Winery Performance and Sustainability

Continuous improvement for a sustainable wine industry is a key objective for the sector, nationally and internationally.

The assessment of performance is a critical component of the management process especially for wineries as they can improve their performance on multiple levels, from the production in the vineyard to their marketing and sales. With increasing global competition, wineries need to focus on methods to streamline their wine production by introducing sustainable practices, to sustain their productivity and to optimize their sales profitability.

Sustainable winegrowing research and good business practices monitoring are set up by the WRC to support growers and winemakers in creating competitive advantage and improving the sustainability of their businesses. 

Current Projects

Wine Hospitality

The association of food experience and leisure activities has been a key aspect of the BC wine industry since its beginning. The WRC is committed to supporting the excellence of a BC wine experience through applied projects. 

As part of this, the WRC is actively participating in the work of the Great Wine Capitals network. Founded in 1999, the aim of the network is to encourage education and business exchanges between the most prestigious wine regions of the world.

Associated Researcher

Donna Senese, Irving K. Barber Faculty of Arts and Social Sciences, UBC Okanagan
Roger Sugden, Faculty of Management, UBC Okanagan

Sustainability Certification

Using participatory research, we are working with Sustainable Wine British Columbia and the British Columbia Wine Institute to investigate the decision-making processes of winery stakeholders to participate in sustainability certification. We continue to facilitate sustainability certification to best serve the environment, culture and community economy of wineries and grape growers. Using a pathways planning process, we work with stakeholders to enable planning efforts to further sustainability and resilience in the challenging times of climate change and the COVID 19 pandemic. 

We have partnered with colleagues at Landcare New Zealand (Nicholas Cradock Henry, Senior Researcher Social Science, Landscape Policy and Governance, Manaaki Whenua Landcare Research) to draw out comparative case studies in winery region sustainability and resilience.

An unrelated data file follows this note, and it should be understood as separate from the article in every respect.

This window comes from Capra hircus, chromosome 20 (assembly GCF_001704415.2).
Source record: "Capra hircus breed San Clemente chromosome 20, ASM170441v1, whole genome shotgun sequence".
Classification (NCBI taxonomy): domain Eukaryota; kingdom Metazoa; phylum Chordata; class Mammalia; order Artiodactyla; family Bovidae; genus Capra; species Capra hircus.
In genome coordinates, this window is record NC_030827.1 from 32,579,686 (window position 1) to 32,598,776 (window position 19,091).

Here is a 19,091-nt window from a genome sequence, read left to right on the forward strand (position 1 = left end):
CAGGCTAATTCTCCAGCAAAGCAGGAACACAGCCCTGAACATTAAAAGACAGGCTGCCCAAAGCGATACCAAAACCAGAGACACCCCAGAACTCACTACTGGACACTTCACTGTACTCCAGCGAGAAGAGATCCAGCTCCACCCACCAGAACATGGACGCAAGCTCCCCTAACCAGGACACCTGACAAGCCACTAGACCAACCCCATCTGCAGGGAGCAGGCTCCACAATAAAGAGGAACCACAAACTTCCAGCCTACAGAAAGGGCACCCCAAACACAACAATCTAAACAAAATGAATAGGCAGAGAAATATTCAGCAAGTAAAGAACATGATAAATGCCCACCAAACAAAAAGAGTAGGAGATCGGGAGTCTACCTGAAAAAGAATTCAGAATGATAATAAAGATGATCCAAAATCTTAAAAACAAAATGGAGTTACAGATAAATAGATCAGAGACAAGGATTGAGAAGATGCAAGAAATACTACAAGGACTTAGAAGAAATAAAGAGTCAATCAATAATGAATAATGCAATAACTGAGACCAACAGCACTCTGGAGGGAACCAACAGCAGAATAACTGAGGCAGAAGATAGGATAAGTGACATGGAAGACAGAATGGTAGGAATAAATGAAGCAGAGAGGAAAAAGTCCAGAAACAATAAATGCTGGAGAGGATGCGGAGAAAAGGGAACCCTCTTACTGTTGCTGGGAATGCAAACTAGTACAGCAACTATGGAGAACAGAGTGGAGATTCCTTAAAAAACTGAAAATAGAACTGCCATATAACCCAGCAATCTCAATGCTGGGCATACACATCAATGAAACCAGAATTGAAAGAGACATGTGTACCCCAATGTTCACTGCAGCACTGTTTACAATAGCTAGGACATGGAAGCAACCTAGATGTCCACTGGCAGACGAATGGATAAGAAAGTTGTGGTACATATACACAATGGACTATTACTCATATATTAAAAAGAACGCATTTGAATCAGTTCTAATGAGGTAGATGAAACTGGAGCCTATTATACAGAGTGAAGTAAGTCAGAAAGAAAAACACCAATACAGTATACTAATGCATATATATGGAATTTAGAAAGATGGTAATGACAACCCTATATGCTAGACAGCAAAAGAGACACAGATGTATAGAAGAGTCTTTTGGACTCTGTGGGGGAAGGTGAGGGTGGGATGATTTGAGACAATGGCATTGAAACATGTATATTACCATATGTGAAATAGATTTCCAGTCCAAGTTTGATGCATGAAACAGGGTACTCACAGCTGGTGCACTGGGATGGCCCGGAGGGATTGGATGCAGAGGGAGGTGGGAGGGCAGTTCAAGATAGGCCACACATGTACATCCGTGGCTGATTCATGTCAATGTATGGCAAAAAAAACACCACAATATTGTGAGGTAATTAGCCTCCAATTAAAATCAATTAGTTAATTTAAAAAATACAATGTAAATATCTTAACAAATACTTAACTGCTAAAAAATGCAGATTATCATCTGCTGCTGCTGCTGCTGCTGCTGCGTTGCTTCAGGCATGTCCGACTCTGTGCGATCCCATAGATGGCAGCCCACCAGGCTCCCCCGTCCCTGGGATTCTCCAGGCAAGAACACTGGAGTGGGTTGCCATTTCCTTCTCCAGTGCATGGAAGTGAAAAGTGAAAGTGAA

Associated Researchers

Donna Senese, Irving K. Barber Faculty of Arts and Social Sciences, UBC Okanagan
Adam Kunis, Graduate Student, Interdisciplinary Graduate Studies, College of Graduate Studies, UBC Okanagan


FOOD+ is a team of 13 researchers from UBC, BCIT and Agriculture Canada in Summerland (BC) who are working together to discover, prototype and evaluate novel food ingredients from plants.

Waste residues from grape processing and wine fermentation including skins, seeds, dregs and sediments are being investigated as potential novel food ingredients. Ultimately, FOOD+ will deliver novel ingredients that enhance the safety, health benefits, and economic value of food products.

Associated UBC Researcher

Susan Murch, Irving K. Barber Faculty of Science, UBC Okanagan


Plant Secondary Metabolite Analytical Research Team (PlantSMART) is a team of researchers actively engaged in research to understand the chemistry and terroir of grapes and wines. The unique characters of wine are created when the natural chemicals produced by the grapes are enhanced and modified during fermentation and aging. The resulting wines contain between 8,000 – 10,000 distinct compounds but we don’t know the nature of >90% of these. PlantSMART uses analytical methods to identify and quantify the unique and important compounds that create the character of wines.

Associated Researchers

Susan Murch, Irving K. Barber Faculty of Science, UBC Okanagan
Michael Deyholos, Irving K. Barber Faculty of Science, UBC Okanagan
Soheil Mahmoud, Irving K. Barber Faculty of Science, UBC Okanagan
Thuy Dang, Irving K. Barber Faculty of Science, UBC Okanagan